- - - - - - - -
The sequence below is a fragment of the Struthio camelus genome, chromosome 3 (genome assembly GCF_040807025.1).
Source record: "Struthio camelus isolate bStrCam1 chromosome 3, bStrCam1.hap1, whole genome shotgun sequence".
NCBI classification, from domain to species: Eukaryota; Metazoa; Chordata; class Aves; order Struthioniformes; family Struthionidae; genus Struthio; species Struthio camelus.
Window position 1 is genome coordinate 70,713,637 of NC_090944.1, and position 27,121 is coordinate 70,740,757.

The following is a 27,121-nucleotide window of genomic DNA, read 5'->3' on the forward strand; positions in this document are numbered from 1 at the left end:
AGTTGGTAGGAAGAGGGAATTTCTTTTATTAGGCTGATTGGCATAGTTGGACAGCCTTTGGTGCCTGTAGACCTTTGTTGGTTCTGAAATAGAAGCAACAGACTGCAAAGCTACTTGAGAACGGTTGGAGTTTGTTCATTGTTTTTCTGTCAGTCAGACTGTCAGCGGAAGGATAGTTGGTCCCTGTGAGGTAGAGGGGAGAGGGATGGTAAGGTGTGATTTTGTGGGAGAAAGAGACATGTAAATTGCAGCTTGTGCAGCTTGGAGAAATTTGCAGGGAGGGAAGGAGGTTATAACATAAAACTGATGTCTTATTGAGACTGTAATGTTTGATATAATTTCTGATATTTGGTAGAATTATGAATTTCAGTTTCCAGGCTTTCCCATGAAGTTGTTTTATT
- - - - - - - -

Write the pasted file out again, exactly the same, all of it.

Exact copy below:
The sequence below is a fragment of the Struthio camelus genome, chromosome 3 (genome assembly GCF_040807025.1).
Source record: "Struthio camelus isolate bStrCam1 chromosome 3, bStrCam1.hap1, whole genome shotgun sequence".
NCBI classification, from domain to species: Eukaryota; Metazoa; Chordata; class Aves; order Struthioniformes; family Struthionidae; genus Struthio; species Struthio camelus.
Window position 1 is genome coordinate 70,713,637 of NC_090944.1, and position 27,121 is coordinate 70,740,757.

The following is a 27,121-nucleotide window of genomic DNA, read 5'->3' on the forward strand; positions in this document are numbered from 1 at the left end:
AGTTGGTAGGAAGAGGGAATTTCTTTTATTAGGCTGATTGGCATAGTTGGACAGCCTTTGGTGCCTGTAGACCTTTGTTGGTTCTGAAATAGAAGCAACAGACTGCAAAGCTACTTGAGAACGGTTGGAGTTTGTTCATTGTTTTTCTGTCAGTCAGACTGTCAGCGGAAGGATAGTTGGTCCCTGTGAGGTAGAGGGGAGAGGGATGGTAAGGTGTGATTTTGTGGGAGAAAGAGACATGTAAATTGCAGCTTGTGCAGCTTGGAGAAATTTGCAGGGAGGGAAGGAGGTTATAACATAAAACTGATGTCTTATTGAGACTGTAATGTTTGATATAATTTCTGATATTTGGTAGAATTATGAATTTCAGTTTCCAGGCTTTCCCATGAAGTTGTTTTATT